Many Muslims returning from the holy pilgrimage of Hajj in Mecca bring back spiritually empowering stories. However, more and more Muslim women are beginning to open up about unspeakable, horrible memories of a journey thought to be holy, pure, and most of all, safe.

The victims of these sexual assaults started to share their stories earlier this year, under the hashtag #MosqueMeToo.

The hashtag got retweeted over 2,000 times within 24 hours according to BBC.

With #MosqueMeToo, Muslim women all over the world shared and continue to share stories of being groped in large crowds and being touched inappropriately while completing Hajj or in other religious settings. In the midst of thousands of people, a vast majority of these women were not able to find safety or bring attention to their mistreatment.

But, due to a spark started by Mona Eltahawy, an Egyptian-American writer, a wildfire of women described their assaults on Twitter. Eltahawy, who was 15 when she was groped during Hajj, waited 35 years before outing her trauma to the world. After her initial tweet, women echoed their stories, raising concerns that no place is safe for them, even in the holiest place on earth.






The #MosqueMeToo movement initially began in response to Sabica Khan’s viral Facebook post where she outlined her experience and explained being petrified and unable to speak out.


“*I was afraid to share this because it might hurt your religious sentiments*.

While performing my tawaaf around the Kaaba after isha prayer, something really weird happened. It was my 3rd tawaf, and I felt a hand on my waist. I thought it was just an innocent mistake. I completely ignored. Then… I felt it again. It made me feel very uncomfortable. I kept moving. During my 6th tawaf I suddenly felt something aggressively poking my butt, I froze, unsure of whether it was intentional. I ignored and just kept moving slowly because the crowd was huge. I even tried to turn around but woefully couldn’t. When I reached the Yemeni corner, someone tried to grab and pinch my butt. I decided to stop there. Grabbed his hand and threw it off me *couldn’t move or turn around* I was literally petrified. Couldn’t even escape, so I stood, and turned around as much as I could, to see what’s happening, I turned around but… couldn’t see who it was.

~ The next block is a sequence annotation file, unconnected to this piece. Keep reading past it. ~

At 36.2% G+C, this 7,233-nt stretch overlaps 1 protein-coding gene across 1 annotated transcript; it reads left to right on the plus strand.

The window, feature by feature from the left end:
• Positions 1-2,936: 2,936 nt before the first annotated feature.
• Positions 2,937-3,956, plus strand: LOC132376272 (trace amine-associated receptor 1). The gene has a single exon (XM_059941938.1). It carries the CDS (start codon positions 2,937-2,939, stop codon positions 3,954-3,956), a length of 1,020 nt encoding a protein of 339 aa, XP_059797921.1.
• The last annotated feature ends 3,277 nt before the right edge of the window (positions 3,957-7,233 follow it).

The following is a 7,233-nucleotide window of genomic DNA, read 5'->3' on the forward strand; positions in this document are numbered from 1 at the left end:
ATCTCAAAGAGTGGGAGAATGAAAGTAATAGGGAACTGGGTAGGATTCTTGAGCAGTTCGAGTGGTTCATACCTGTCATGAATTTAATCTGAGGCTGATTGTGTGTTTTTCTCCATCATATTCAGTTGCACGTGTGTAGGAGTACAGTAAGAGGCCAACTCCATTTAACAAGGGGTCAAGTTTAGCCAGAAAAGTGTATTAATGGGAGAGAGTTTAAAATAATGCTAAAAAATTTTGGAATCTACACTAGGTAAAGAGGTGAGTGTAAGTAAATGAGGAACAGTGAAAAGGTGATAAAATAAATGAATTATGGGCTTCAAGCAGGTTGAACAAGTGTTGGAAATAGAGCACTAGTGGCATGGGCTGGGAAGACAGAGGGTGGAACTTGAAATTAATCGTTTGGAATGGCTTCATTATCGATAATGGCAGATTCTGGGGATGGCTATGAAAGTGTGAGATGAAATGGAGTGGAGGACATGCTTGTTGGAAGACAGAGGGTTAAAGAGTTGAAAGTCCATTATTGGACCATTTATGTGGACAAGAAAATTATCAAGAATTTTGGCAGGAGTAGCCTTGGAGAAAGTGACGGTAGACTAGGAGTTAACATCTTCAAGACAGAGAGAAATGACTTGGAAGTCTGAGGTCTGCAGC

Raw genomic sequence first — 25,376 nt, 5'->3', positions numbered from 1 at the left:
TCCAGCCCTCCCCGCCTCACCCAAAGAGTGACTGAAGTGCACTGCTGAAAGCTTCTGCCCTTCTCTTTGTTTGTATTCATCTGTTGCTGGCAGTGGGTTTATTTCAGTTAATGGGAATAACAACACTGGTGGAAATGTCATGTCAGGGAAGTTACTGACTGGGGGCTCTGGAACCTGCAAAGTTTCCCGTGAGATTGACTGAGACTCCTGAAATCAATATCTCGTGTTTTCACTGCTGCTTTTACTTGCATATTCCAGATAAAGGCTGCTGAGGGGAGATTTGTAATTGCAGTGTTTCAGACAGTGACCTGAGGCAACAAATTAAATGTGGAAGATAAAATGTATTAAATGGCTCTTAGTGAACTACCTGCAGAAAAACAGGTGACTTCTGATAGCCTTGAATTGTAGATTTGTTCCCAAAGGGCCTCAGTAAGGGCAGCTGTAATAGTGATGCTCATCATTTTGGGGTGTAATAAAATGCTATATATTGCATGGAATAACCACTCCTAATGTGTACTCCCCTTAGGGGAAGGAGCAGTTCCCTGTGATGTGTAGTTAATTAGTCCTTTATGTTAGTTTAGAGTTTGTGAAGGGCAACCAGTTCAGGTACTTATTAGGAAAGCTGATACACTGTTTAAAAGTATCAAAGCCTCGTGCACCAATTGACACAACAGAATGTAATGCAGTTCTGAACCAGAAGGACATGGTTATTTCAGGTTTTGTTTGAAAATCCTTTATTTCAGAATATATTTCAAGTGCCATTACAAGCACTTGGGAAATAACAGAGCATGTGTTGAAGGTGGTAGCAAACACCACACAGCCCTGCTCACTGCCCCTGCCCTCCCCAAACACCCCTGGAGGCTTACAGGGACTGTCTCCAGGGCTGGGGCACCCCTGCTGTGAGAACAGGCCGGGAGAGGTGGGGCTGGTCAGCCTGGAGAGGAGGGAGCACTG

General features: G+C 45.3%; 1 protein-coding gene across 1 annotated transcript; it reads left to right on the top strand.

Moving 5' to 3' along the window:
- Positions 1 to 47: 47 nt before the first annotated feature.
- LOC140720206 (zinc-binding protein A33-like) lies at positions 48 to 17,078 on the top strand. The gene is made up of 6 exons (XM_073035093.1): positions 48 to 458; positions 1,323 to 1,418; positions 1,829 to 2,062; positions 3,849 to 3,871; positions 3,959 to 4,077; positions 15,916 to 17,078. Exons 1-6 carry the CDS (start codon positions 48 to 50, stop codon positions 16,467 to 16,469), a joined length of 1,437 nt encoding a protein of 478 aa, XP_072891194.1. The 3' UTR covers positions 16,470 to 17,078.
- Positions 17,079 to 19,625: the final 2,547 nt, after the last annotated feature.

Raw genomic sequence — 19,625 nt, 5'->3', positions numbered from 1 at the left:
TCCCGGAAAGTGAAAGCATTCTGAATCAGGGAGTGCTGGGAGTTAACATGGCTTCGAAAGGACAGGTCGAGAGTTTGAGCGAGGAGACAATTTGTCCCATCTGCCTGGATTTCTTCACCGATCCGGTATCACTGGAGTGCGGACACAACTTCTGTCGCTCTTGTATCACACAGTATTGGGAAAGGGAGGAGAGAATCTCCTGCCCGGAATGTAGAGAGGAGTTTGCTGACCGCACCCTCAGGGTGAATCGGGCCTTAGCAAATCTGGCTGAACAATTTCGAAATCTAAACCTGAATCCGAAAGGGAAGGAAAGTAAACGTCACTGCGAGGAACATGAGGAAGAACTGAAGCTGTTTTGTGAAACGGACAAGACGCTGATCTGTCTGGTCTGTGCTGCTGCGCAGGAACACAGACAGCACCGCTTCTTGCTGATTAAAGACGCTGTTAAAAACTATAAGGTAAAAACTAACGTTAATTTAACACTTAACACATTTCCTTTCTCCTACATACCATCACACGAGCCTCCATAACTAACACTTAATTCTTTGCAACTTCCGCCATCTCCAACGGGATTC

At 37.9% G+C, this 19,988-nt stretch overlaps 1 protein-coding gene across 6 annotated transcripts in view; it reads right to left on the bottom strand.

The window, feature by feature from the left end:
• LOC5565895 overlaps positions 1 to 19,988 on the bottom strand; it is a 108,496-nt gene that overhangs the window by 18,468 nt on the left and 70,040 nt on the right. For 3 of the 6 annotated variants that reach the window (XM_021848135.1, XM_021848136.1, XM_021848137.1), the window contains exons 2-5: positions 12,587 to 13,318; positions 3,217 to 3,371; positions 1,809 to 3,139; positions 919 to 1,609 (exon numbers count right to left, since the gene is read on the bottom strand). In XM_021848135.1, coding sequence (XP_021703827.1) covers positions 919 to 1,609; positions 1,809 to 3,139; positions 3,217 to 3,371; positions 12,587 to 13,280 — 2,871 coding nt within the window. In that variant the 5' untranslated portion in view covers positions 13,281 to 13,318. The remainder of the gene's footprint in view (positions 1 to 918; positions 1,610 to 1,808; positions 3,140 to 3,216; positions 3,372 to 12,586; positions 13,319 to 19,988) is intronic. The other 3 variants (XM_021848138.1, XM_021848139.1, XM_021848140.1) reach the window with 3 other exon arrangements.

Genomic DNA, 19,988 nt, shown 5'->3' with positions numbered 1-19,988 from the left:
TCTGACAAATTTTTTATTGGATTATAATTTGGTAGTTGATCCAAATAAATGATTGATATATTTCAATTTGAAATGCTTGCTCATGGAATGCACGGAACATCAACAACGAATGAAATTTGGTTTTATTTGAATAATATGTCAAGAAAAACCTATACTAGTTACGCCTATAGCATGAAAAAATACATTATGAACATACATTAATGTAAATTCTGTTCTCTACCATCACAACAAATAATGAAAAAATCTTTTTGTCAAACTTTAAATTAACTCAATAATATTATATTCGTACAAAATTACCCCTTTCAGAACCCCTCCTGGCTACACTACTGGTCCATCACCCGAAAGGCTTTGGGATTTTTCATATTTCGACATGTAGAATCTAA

I felt so violated. I felt unable to speak out. Stayed quiet because I knew no one would trust me, or nobody would take it seriously, except my mum. So I told her everything when I returned to the hotel room. She was incredibly confused and devastated. After this incident, she never allowed me to go there again alone.

It’s sad to say that you are not even safe at holy places. I’ve been harassed, not once, not twice, but thrice. My entire experience at the holy city is overshadowed by this horrible incident.

I believe it’s totally okay and important to be open about harassment.

Don’t know how many of you had a similar experience there but this incident has unfortunately left me feeling upset.”

Eltahawy commented on the post saying to use #MosqueMeToo to allow more women to share similar experiences of sexual assault at Hajj. From there, Eltahawy took to Twitter.

Khan has now deactivated her account telling Deutsche Welle “I am having so many family issues because I raised my voice against harassment.”

Despite having inspired other Muslim women to speak out about harassment, Eltahawy has been criticized for bringing the conversation up on social media. Often, women are shamed and victim-blamed, or others simply don’t believe the women who speak of their experiences.


#MosqueMeToo is also a catalyst for women to raise their views on modesty and harassment, rebutting the presumptions in Muslim communities that covering protects women from predatory behavior.



Some Muslim countries such as Iran, Saudi Arabia, Egypt and Afghanistan force women to fully veil their bodies. Many Muslim women have been told that the the hijab is a protection from the gaze and predatory behavior of men. Such as in Iran, every office and public has the slogan saying “Hijab is not a limitation. It is your protection” written on the walls BBC reports. However, many women are being sexually harassed on streets and in public places where women observe the hijab or full-body veil. Modesty is an essential component in Islam for men and women. Even so, cultural standards have led to rulings for women are to be more visible, i.e. covering their heads with a veil in public. Therefore, Muslim women often face the brunt of criticism when it comes to modesty in Islam.

Sahar, 26-year-old non-Iranian student who had studied in Tehran once told the Guardian “But then I came to Iran, where hijab is mandatory, and I am still harassed in the streets. Men aggressively stare at me, talk to me, call me names. I feel naked, and worthless.”

Farzana from Yorkshire told Independent of her sexual harassment incidents. “I had my crotch grabbed in Pakistan in the bazaar. It was very crowded and I didn’t see who did it. I had a niqaab (full face covering) on at the time.”



#MosqueMeToo has many men thanking Eltahawy and the hashtag for bringing up a topic that they once had minimum to no knowledge of. Eltahawy expressed to Deutsche Welle her belief in the power of the voices of Muslim men to speak about the issue.

“Can you imagine the power of the Imam of the Grand Mosque in Mecca? That is the Imam often heard by the entire Muslim world. If he were to get on the pulpit in Mecca and give a sermon about sexual harassment and assault during Hajj, can you imagine how powerful that would be?”


The views expressed in this article are the author’s own and do not necessarily reflect Chicago Monitor’s editorial policy.